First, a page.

Grey Black Angelfish
Scientific Name: Pomacanthus arcuatus
A mature Gray Angel may have grown 10 to 24 inches (25 to 60 centimeters) long. These large fish are, as their name indicates, grayish-brown to gray in coloring. This brown shading in Gray Angels is often achieved through the shading of individual scales; many are gray with brown areas in the middle, and often the edges of each scale are brown. Lighter gray or whitish shades mark the mouth and the straight outer edge of the caudal fin. The inside of each long pectoral fin is yellowish. The tail has a squared shape. Gray Angels have smooth-edged spines at the corner of each of their preopercle bones. This spine has a serrated edge in juveniles. Juvenile Gray Angels are quite different in coloring from adults. These fish have black coloring with a concavely rounded yellow caudal fin and light yellow bars. Over the body, two such bars are present, and three may be seen on the head. One of these yellow bands runs all the way through the Gray Angel's mouth. The juvenile Gray Angel's caudal fin is marked with a black dot, which may be vertically elongated or rectangular. The general body shape of a Gray Angel is round, and the mouths are small, with the lower jaw protruding beyond the upper jaw. There are filaments, or prolonged protrusions, extending from both the anal and dorsal fins of Gray Angels.
A single Gray Angel Fish should have an aquarium of at least 140 gallons. Temperatures in the enclosure should remain in the upper 70 degrees Fahrenheit, though a range between 72 and 78 degrees (23 to 26 degrees Celsius) is acceptable. The pH value should remain at 8.3 or 8.4, and the specific gravity should register between 1.020 and 1.025. The upper part of this range, 1.023 to 1.025, would be appropriate for a tank containing invertebrates, which need higher salinities, though a fish-only aquarium could remain at the lower part of that range. Plenty of open swimming space and secluded hiding places should be provided. Gray Angels usually do not tolerate other similar fish. They may eat or bite clam mantles and hard or soft corals. It is important to feed Gray Angels a variety of foods to ensure proper nutrition. Often algae, sponges, meats, vegetable bits, or prepared Angelfish food are offered.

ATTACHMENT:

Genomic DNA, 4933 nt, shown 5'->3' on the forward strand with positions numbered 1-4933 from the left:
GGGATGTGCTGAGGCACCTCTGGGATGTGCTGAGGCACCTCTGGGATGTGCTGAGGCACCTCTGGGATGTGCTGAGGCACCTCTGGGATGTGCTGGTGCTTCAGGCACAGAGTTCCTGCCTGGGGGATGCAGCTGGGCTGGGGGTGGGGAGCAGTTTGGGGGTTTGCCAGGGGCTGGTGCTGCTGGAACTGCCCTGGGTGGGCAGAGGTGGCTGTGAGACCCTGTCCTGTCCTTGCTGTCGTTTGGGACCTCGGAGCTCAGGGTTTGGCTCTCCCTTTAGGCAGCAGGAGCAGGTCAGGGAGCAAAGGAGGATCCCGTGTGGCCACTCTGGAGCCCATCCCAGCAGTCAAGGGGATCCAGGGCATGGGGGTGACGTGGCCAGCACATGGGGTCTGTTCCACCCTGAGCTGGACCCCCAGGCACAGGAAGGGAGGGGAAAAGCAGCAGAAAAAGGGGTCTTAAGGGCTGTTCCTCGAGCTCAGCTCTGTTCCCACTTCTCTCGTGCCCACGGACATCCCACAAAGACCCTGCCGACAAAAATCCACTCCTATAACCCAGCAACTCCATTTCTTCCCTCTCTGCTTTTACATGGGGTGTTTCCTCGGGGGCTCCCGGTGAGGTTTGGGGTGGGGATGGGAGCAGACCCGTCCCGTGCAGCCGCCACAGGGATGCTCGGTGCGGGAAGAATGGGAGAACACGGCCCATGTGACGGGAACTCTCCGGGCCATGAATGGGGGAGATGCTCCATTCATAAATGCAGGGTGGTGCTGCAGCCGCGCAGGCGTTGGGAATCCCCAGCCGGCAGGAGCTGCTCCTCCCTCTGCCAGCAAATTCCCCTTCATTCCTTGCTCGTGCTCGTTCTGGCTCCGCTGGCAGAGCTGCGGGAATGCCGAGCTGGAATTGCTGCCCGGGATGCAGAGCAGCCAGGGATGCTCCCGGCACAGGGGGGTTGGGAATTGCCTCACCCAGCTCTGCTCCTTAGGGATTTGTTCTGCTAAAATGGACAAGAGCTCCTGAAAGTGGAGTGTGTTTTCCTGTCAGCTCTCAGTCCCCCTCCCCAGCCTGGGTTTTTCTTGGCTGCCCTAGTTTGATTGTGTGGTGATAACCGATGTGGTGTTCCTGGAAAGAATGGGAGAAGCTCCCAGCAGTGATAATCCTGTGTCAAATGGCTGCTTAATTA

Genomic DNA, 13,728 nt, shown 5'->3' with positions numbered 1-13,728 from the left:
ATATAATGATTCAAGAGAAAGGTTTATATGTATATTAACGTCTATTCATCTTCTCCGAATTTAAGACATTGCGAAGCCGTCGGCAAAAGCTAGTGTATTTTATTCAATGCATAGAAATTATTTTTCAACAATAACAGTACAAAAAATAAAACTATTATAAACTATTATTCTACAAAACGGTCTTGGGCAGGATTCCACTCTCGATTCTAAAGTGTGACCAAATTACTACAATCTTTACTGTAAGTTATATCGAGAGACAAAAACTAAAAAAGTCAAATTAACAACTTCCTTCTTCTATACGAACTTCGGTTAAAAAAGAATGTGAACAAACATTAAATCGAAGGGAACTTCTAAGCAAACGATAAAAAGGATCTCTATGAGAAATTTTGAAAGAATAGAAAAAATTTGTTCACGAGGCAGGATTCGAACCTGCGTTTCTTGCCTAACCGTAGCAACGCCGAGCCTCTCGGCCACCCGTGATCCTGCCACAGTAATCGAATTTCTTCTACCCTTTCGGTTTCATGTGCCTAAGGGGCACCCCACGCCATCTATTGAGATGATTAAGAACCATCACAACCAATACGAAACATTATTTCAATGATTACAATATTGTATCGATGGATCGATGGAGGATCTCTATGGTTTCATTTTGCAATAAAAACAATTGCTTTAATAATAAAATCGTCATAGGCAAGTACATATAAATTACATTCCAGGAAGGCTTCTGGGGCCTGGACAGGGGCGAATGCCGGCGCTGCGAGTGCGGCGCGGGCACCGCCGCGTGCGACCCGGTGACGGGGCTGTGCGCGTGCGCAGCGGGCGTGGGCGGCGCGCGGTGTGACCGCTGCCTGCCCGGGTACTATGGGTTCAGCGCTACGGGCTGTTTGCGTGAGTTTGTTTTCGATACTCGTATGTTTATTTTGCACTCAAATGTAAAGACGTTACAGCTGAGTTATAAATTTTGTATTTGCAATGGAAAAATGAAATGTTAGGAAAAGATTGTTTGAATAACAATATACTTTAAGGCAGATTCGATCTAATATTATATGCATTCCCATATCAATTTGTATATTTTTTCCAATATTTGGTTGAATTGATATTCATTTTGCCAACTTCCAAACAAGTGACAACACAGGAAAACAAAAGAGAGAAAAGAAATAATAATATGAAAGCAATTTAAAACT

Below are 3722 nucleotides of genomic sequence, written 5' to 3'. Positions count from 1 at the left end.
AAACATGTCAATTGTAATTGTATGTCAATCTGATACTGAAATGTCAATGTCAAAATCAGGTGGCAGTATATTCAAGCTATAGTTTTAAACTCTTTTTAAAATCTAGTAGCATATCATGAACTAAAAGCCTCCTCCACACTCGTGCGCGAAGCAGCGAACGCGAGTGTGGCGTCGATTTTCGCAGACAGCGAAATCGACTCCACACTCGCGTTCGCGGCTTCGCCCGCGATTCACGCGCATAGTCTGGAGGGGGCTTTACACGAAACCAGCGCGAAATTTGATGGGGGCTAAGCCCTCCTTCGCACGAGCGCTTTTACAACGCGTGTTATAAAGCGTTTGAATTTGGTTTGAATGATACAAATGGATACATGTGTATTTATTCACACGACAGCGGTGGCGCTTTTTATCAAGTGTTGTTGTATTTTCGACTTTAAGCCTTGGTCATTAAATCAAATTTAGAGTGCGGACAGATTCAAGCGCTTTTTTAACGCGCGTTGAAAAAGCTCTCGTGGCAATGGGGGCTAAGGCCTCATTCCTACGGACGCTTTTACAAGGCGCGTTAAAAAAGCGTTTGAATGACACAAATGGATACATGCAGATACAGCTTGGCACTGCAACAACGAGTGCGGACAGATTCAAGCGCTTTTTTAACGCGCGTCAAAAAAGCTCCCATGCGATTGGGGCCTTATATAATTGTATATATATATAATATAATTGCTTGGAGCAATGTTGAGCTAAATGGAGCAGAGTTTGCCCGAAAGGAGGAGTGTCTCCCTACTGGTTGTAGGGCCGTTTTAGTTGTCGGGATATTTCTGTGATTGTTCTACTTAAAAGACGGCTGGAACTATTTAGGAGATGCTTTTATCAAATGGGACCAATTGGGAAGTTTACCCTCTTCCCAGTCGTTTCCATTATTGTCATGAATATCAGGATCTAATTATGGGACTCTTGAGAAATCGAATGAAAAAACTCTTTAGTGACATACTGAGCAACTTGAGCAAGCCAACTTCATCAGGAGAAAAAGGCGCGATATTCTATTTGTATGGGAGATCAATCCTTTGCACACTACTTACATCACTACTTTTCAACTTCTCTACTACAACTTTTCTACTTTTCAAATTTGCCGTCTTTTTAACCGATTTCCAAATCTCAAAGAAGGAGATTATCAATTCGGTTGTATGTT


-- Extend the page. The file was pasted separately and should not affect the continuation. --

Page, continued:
Although some Gray Angels have been bred in captivity, the process is particularly difficult. Female Gray Angels usually select a male, once they are gravid. The pair swims to the surface of the water and each Angel releases eggs or sperm, which combine in the water. In the wild, the tiny Angels develop in floating beds of plankton. Once they are large enough to swim down toward a reef environment, they leave their surface habitats.
Saltwater fish - They are found from the eastern coast of the United States down through Rio de Janeiro in Brazil, including populations in the West Indies.
The beautiful Gray Angel is a striking fish, despite its more subdued adult coloration. These large Angels are a delight to both divers and aquarists.
Although most Gray Angel Fish are found alone in the wild, some pair up. In a home aquarium, the tank may be too small to allow for these territorial fish to be combined; if you do hope to try it, it is important to observe the fish carefully lest they attack each other. In a reef environment, a Gray AngelFish should also be watched for signs that it is nipping at clam mantles or hard or soft corals. In the wild, such organisms are a natural food, supplemented with a variety of other organisms, especially sponges. Seagrasses are also sometimes consumed. Normally, Gray Angels are found near reefs at depths between two and 30 meters (7 to 99 feet).
Many Gray Angels intended for the pet trade are collected from the Caribbean, though their range includes much of the western Atlantic. Many divers are particularly charmed with Gray Angels, who have been reported to approach these people.